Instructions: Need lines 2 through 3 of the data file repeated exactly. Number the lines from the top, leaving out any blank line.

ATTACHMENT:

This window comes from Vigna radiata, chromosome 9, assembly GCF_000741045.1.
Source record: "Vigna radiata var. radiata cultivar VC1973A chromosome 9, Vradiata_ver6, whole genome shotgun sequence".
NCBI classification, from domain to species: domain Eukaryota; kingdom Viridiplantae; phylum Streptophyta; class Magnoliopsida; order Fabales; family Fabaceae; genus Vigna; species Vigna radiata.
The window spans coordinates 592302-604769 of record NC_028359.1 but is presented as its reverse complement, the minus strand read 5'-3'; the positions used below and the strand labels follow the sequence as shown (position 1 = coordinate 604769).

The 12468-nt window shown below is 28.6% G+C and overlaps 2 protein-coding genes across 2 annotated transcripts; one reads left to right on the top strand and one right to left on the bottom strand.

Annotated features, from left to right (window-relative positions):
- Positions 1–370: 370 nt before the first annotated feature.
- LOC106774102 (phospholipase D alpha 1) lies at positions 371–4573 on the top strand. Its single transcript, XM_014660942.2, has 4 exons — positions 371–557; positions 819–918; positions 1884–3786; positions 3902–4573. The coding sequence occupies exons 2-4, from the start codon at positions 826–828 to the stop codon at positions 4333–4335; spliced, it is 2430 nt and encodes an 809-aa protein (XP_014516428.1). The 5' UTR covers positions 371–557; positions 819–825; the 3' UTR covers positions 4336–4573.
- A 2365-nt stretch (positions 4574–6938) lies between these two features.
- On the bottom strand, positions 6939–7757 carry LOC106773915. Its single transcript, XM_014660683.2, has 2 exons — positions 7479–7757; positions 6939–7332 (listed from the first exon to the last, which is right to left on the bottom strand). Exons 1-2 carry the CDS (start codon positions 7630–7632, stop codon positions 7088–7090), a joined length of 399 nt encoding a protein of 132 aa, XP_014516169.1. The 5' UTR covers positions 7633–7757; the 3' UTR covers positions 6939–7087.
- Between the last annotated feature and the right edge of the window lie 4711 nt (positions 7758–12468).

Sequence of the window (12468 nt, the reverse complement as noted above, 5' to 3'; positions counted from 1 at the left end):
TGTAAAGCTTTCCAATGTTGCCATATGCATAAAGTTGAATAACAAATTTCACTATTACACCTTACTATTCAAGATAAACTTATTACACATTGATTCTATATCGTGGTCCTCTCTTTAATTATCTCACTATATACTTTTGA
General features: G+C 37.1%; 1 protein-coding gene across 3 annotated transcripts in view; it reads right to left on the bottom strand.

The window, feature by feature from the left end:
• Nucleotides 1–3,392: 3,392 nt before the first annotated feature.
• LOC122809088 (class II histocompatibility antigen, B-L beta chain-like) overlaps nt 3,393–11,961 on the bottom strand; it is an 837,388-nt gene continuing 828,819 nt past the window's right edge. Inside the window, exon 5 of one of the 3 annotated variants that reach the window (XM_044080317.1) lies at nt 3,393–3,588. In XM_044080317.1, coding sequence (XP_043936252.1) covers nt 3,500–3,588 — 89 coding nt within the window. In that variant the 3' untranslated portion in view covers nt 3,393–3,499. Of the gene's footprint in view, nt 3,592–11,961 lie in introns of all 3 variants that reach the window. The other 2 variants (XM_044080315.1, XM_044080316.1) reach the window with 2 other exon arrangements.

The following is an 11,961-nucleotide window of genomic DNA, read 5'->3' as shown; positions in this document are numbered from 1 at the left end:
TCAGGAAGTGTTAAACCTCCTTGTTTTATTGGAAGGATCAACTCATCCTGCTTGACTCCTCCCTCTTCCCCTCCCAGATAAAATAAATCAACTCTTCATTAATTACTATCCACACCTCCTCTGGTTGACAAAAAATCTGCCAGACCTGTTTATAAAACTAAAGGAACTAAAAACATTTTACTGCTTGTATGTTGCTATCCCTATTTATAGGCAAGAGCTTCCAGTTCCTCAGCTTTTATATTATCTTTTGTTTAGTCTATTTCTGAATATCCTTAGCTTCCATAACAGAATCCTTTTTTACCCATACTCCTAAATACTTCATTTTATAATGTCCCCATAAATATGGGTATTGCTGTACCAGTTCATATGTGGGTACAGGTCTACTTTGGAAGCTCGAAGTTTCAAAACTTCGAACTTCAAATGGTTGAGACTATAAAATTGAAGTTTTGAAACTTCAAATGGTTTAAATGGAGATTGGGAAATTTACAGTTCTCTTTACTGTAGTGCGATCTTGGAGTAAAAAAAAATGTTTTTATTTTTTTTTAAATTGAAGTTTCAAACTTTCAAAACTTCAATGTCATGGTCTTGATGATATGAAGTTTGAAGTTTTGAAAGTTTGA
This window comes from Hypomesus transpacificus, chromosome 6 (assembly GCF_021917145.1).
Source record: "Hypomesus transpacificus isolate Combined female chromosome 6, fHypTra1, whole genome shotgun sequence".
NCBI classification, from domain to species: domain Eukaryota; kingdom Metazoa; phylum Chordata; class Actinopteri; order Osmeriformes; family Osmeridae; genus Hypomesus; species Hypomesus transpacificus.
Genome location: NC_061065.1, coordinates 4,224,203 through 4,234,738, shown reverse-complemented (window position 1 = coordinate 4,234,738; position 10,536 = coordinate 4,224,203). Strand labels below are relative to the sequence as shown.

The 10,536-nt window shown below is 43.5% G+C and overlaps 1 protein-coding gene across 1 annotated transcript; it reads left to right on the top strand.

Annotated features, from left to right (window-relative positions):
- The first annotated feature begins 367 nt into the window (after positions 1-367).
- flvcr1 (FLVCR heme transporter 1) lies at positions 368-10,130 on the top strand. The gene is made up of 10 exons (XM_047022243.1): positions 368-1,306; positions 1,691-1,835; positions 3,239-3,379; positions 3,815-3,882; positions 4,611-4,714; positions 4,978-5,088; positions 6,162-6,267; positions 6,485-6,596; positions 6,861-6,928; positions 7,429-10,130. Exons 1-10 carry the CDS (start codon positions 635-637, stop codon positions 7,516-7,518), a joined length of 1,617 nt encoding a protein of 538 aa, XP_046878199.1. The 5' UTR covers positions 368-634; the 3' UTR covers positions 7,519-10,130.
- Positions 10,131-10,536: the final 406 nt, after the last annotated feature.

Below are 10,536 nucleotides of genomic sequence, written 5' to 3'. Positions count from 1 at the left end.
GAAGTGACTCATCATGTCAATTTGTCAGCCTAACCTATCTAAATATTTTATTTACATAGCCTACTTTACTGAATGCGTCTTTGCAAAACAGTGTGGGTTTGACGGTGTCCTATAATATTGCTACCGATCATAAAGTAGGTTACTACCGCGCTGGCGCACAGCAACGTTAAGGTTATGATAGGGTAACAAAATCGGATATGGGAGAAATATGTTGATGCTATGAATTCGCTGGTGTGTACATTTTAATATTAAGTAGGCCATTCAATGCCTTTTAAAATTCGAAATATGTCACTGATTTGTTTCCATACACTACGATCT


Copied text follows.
Source record: "Vigna radiata var. radiata cultivar VC1973A chromosome 9, Vradiata_ver6, whole genome shotgun sequence".
NCBI classification, from domain to species: domain Eukaryota; kingdom Viridiplantae; phylum Streptophyta; class Magnoliopsida; order Fabales; family Fabaceae; genus Vigna; species Vigna radiata.